South Africa, our biggest trade partner won’t intervene either because Mbeki considers Mugabe one of his own or because he’s enviously hatching plans to carry out his own atrocities, or both.

Zimbabweans must find it in themselves to negotiate a way out of the present situation. It will take more lives, it will take more suffering, it will take more pain, but we have no other choice.

The MDC leadership will be released with no charges because the state has no case against them. I suspect, having been brutalized once, both Mutambara and Tsvangirai will be out again urging people stand up against the cruel regime. And they’ll both have stronger credibility.

Because of their visible wounds and the fact that they have sacrificed their own bodies and led by example, more people will listen to them. Their wounds and tales of brutality have the potential to spell an end to ZANU-PF’s tyranny. If the government thinks they are going to get the MDC to back down, they have a surprise coming.

PJM: Are there any red lines left?

Zimpundit: The only thing remaining to happen is a public ground swell of people refusing to stand the oppression any longer. Zimbabweans have been pushed long enough, they’ve suffered long enough, all that remains is that their anguish be channeled toward one central place.

Sooner rather than later, there will be an out pouring of rage against the oppression. The economy has yet to grind to a complete stop. Keep in mind that it was the Tsvangirai led crowds that stoppped the nation in its tracks back in 1998 protesting against the cost of living. History has a funny way of repeating itself....

Is there anyone worse than Mugabe?

"...The media is often criticized for reporting only bad news from Africa. It’s sometimes a legitimate criticism but, then again, when you have people like Robert Mugabe running things in Africa what is the media suppose to do? Things are so bad in Zimbabwe that it is almost incomprehensible. Mugabe may not be Hitler, he may not even be Saddam Hussein, but he is without a doubt one of the worst human beings on the planet and he has been that way for a very long time. He may have had good intentions thirty years ago, he may have even had good intentions twenty or twenty-five years ago, but his current intentions clearly do not serve the vast majority of people in Zimbabwe and they haven’t severed the people of Zimbabwe, or the people of Africa, for a very long time.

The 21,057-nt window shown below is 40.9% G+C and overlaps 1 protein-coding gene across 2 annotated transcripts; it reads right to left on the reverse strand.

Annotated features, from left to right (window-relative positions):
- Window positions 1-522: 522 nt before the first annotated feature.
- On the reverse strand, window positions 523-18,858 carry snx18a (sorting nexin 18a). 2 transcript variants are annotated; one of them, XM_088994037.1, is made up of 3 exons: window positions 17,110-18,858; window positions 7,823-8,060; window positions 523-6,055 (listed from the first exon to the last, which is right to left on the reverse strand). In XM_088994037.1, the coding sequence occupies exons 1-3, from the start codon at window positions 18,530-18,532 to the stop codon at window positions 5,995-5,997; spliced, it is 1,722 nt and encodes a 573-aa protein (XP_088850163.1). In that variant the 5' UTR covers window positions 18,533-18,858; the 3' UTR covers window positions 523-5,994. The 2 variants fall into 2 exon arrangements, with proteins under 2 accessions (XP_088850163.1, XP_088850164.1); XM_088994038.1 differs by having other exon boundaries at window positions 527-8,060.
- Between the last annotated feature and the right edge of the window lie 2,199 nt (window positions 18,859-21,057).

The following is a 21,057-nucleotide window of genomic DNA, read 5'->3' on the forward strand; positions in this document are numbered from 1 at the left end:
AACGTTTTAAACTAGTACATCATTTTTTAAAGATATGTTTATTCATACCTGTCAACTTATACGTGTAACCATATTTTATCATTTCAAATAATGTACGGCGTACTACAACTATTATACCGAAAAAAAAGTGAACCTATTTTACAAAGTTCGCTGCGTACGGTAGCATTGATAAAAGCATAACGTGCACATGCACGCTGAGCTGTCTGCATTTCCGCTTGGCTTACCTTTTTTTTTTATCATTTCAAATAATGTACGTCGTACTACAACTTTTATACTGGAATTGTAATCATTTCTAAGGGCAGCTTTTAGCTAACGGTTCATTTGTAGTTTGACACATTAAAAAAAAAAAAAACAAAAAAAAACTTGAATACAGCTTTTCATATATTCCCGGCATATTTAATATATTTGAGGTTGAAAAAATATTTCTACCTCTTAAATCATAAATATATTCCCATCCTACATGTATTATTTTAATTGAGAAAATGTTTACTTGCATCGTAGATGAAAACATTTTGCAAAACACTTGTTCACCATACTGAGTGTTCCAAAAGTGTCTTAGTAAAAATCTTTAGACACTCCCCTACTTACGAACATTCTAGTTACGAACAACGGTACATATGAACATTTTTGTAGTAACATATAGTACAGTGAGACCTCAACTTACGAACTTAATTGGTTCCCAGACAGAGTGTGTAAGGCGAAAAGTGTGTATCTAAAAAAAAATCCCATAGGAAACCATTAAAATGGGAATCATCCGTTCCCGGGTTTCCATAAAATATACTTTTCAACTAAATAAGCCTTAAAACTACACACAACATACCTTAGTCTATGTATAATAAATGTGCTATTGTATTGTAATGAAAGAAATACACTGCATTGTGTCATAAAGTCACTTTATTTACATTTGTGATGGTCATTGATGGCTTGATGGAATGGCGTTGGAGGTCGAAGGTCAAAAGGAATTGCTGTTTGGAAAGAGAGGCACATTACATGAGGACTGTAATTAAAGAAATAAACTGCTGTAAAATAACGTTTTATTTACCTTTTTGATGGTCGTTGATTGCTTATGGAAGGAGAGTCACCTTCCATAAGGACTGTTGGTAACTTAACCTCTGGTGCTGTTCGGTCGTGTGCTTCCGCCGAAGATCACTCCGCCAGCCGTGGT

Mugabe is a cancer. He is one of the biggest reasons why most of the news reported from Africa is bad news—another reason is because the giants on the continent, people like South African president Thabo Mbeki, refuse to speak out against Mugabe."

Actually at least the press speaks out about Mugabe. They are silent about the wars in Central Africa, and ignored the wars in Sierra Leone and Liberia (and Sudan) for years.

Monday, March 19, 2007

Africa looks east

Long article about China's growing influence, implying that the West is losing influence and it's up to China to use it's influence for human rights...overlooking the fact that the way China got it's influence with Zim and Sudan is that they ignore corruption and genocide.

Sunday, March 18, 2007

Saving the one

An article that explains why people can ignore reports of genocide, but respond to appeals to help just one person. Well, that makes sense. Who can stop a genocide? But we can help one person. And if enough people help just one person, things can improve.

Specifically, it is our inability to comprehend numbers and relate them to mass human tragedy that stifles our ability to act. It’s not that we are insensitive to the suffering of our fellow human beings. In fact, the opposite is true. Just look at the extraordinary efforts people expend to rescue someone in distress, such as an injured mountain climber. It’s not that we only care about victims we identify with—those of similar skin color, or those who live near us: Witness the outpouring of aid to victims of the December 2004 tsunami. Yet, despite many brief episodes of generosity and compassion, the catalogue of genocide—the Holocaust, Bosnia, Rwanda, Darfur—continues to grow. The repeated failure to respond to such atrocities raises the question of whether there is a fundamental deficiency in our humanity: a deficiency that—once identified—could be overcome.

The psychological mechanism that may play a role in many, if not all, episodes in which mass murder is neglected involves what’s known as the “dance of affect and reason” in decision-making. Affect is our ability to sense immediately whether something is good or bad. But the problem of numbing arises when these positive and negative feelings combine with reasoned analysis to guide our judgments, decisions, and actions. Psychologists have found that the statistics of mass murder or genocide—no matter how large the numbers—do not convey the true meaning of such atrocities. The numbers fail to trigger the affective emotion or feeling required to motivate action. In other words, we know that genocide in Darfur is real, but we do not “feel” that reality. In fact, not only do we fail to grasp the gravity of the statistics, but the numbers themselves may actually hinder the psychological processes required to prompt action.

Youth flee training camps

another older article from 2003 about the "youth training camps" that are indoctrinating youth to become terrorists. below is an excerpt

Hundreds of Zimbabwe's "green bombers", militiamen trained to murder and harass President Robert Mugabe's political opponents, have fled to South Africa claiming they have been beaten and starved.

The green bombers, named after the colour of their fatigues, have been blamed for the murders of dozens of officials of the Movement for Democratic Change (MDC).